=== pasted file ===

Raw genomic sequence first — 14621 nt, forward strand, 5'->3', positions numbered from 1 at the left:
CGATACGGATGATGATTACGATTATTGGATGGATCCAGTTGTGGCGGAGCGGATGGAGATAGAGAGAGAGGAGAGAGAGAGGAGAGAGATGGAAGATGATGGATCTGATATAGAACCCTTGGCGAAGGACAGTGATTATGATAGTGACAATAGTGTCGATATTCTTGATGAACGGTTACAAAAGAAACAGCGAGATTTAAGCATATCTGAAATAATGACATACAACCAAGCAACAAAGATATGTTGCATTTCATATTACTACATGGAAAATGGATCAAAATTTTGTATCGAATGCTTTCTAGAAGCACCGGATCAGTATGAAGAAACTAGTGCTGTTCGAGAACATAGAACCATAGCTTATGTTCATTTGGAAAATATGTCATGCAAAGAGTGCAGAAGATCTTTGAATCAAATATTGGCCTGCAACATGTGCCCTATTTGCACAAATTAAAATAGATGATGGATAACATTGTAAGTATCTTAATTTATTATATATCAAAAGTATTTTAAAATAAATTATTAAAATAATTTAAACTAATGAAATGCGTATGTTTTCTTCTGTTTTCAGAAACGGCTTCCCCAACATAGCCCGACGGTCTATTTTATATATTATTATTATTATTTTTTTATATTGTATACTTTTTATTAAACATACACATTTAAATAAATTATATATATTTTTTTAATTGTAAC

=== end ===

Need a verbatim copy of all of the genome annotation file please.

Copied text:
Raw genomic sequence first — 14621 nt, forward strand, 5'->3', positions numbered from 1 at the left:
CGATACGGATGATGATTACGATTATTGGATGGATCCAGTTGTGGCGGAGCGGATGGAGATAGAGAGAGAGGAGAGAGAGAGGAGAGAGATGGAAGATGATGGATCTGATATAGAACCCTTGGCGAAGGACAGTGATTATGATAGTGACAATAGTGTCGATATTCTTGATGAACGGTTACAAAAGAAACAGCGAGATTTAAGCATATCTGAAATAATGACATACAACCAAGCAACAAAGATATGTTGCATTTCATATTACTACATGGAAAATGGATCAAAATTTTGTATCGAATGCTTTCTAGAAGCACCGGATCAGTATGAAGAAACTAGTGCTGTTCGAGAACATAGAACCATAGCTTATGTTCATTTGGAAAATATGTCATGCAAAGAGTGCAGAAGATCTTTGAATCAAATATTGGCCTGCAACATGTGCCCTATTTGCACAAATTAAAATAGATGATGGATAACATTGTAAGTATCTTAATTTATTATATATCAAAAGTATTTTAAAATAAATTATTAAAATAATTTAAACTAATGAAATGCGTATGTTTTCTTCTGTTTTCAGAAACGGCTTCCCCAACATAGCCCGACGGTCTATTTTATATATTATTATTATTATTTTTTTATATTGTATACTTTTTATTAAACATACACATTTAAATAAATTATATATATTTTTTTAATTGTAAC